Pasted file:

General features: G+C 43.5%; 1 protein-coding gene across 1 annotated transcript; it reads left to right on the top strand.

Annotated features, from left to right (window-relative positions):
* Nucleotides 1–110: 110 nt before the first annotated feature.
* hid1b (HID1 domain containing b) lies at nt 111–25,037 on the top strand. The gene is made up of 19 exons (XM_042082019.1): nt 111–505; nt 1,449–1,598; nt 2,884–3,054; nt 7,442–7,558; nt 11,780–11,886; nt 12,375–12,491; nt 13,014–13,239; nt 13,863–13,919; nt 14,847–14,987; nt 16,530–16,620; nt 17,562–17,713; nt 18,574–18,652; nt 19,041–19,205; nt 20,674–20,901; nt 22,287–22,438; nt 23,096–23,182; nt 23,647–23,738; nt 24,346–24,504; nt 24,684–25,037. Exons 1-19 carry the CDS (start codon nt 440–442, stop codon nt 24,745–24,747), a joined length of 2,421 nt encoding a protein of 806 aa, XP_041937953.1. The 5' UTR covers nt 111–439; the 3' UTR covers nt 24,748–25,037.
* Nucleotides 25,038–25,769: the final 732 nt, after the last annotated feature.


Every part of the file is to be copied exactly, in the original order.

General features: G+C 43.5%; 1 protein-coding gene across 1 annotated transcript; it reads left to right on the top strand.

Annotated features, from left to right (window-relative positions):
* Nucleotides 1–110: 110 nt before the first annotated feature.
* hid1b (HID1 domain containing b) lies at nt 111–25,037 on the top strand. The gene is made up of 19 exons (XM_042082019.1): nt 111–505; nt 1,449–1,598; nt 2,884–3,054; nt 7,442–7,558; nt 11,780–11,886; nt 12,375–12,491; nt 13,014–13,239; nt 13,863–13,919; nt 14,847–14,987; nt 16,530–16,620; nt 17,562–17,713; nt 18,574–18,652; nt 19,041–19,205; nt 20,674–20,901; nt 22,287–22,438; nt 23,096–23,182; nt 23,647–23,738; nt 24,346–24,504; nt 24,684–25,037. Exons 1-19 carry the CDS (start codon nt 440–442, stop codon nt 24,745–24,747), a joined length of 2,421 nt encoding a protein of 806 aa, XP_041937953.1. The 5' UTR covers nt 111–439; the 3' UTR covers nt 24,748–25,037.
* Nucleotides 25,038–25,769: the final 732 nt, after the last annotated feature.